Texas and New Mexico


Introduction

Cattleman's Steak House - 06

                                 Susan at Cattleman’s Steakhouse

This blog will chronicle special events or experiences in our home state of Texas, and neighboring areas of New Mexico.

Chihuahuan Desert Garden - UTEP, El Paso, TX

The Chihuahuan Desert Garden on the campus of UTEP (University of Texas, El Paso) is compact, but beautiful.  It showcases many of the plants that are native to the area, and is a pleasure to visit.  It has a fountain and several areas where one can sit and just enjoy the atmosphere.  Many of the plants are labeled so they can be easily identified by anyone who is interested.

There are pictures of some of the flowers we’ve seen blooming in photo album.



Originally posted April 18, 2009

Carlsbad Caverns National Park, NM

We drove over to Carlsbad Caverns on a beautiful sunny day, perfect for driving with the top down on our convertible.  It was at the end of May, and the rains had apparently been good because all sorts of wildflowers were in bloom.  The surrounding country was therefore beautiful.

Although it was warm outside we made sure to bring our jackets because the caves stay at a consistent 56º F (13º C).  Comfortable, rubber-soled shoes are also a must.  When entering the caves you have a choice of taking the elevator from the visitor center, or walking down the entrance ramp.  If you walk down you have the chance to see things like the ‘whale mouth’ formation.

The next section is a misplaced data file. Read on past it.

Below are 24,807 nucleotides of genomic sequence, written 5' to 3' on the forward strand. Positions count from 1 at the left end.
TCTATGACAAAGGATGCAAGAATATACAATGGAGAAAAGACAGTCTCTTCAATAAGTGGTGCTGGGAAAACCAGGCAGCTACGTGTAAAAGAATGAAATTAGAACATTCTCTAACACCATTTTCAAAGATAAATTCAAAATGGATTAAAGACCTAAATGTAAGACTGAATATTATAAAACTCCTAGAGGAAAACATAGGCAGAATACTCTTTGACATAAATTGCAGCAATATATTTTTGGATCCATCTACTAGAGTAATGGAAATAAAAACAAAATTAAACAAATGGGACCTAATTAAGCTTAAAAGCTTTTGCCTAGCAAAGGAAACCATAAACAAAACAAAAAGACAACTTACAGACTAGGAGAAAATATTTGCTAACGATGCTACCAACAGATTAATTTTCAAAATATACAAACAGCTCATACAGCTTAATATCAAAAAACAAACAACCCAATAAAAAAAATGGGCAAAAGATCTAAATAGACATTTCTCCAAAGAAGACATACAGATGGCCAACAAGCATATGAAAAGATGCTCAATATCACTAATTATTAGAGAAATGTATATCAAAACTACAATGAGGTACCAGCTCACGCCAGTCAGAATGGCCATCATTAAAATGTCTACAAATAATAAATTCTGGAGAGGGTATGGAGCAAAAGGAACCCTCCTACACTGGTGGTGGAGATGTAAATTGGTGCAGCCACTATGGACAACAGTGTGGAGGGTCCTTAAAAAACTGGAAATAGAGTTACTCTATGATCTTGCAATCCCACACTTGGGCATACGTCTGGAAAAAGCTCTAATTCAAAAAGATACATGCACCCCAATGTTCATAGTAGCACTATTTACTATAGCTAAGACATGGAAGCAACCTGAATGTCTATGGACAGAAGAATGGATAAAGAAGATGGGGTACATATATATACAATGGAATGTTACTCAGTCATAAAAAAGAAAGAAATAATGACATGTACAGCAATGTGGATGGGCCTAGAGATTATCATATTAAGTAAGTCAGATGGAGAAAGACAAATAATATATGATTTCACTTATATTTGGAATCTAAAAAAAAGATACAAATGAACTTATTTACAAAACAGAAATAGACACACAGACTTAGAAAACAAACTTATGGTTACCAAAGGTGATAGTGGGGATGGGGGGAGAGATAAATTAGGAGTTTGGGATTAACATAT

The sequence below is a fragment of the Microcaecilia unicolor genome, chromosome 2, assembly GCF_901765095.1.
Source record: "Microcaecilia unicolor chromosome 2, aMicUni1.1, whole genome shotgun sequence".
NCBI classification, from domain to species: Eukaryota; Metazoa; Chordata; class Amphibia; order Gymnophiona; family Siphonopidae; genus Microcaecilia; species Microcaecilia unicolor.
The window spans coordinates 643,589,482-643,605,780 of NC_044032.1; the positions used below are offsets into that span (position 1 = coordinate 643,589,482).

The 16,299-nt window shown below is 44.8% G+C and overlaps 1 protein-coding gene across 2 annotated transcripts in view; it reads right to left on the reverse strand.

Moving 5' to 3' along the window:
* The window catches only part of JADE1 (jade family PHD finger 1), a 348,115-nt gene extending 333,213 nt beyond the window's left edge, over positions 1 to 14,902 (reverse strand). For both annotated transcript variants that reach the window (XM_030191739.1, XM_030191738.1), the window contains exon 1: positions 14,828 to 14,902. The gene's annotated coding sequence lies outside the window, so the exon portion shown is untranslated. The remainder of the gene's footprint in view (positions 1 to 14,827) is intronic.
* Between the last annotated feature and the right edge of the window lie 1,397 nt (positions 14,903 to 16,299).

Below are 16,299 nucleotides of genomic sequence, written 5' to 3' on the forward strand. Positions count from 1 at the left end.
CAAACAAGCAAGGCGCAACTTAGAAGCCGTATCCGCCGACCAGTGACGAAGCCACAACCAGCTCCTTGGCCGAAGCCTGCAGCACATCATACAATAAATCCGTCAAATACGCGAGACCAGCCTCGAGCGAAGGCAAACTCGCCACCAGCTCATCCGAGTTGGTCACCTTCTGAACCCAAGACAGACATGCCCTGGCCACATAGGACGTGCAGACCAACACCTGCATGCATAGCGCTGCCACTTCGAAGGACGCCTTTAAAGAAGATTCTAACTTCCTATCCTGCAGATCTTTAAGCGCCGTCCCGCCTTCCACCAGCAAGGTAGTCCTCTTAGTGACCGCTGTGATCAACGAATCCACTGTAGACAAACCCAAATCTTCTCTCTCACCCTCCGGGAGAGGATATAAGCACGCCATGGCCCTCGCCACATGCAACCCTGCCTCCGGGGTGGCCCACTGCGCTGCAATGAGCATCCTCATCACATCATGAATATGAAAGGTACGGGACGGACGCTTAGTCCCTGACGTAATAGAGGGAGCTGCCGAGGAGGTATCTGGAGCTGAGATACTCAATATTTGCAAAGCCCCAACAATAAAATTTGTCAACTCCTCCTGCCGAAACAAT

There are so many fantastic formations that it is impossible to describe them.  So we’ve included a variety of pictures in the photo album.

Carlsbad Caverns are living; in other words, the cave formations are still growing as water seeps down into the cave.  The scale of the rooms is huge, and there is incredible variety in the kinds of stalactites and stalagmites.  An easy way to remember which formations grow down and which grow up is that stalactites (with a ‘c’ for ceiling) grow down from the ceiling, while stalagmites (with a ‘g’ for ground) grow up from the floor of the cave.                                                   

It is most interesting when the two kinds of formations grow together, as in this picture.  On this one the process is not quite complete, but there are places where you can see them completely grown together.  This formation is known as the ‘sword of Damocles’.                                                      

One of the great things about the Carlsbad Caverns is that the spaces are so cavernous (we just had to say that!), that it is unlikely that anyone would become claustrophobic.  

There is not much color down in the caverns, but the wide variety of textures makes up for that.

The end of this story is that when we finally came out of the cave, we saw some dark gray storm clouds; it turned out that the storm had already passed, and we had left the top down on our car.  The seats of our car were very soggy for the drive home.  This photo shows a small pool of water left on the top cover.

We did wait to see the bats fly out of the cave.  Our visit was on May 24, and it was apparently too early for the Mexican freetail bats to be there.  We did finally see a few bats leave the cave, but it really was very few, and the wait was akin to our wait in 2008 for Old Faithful to erupt when we were at Yellowstone.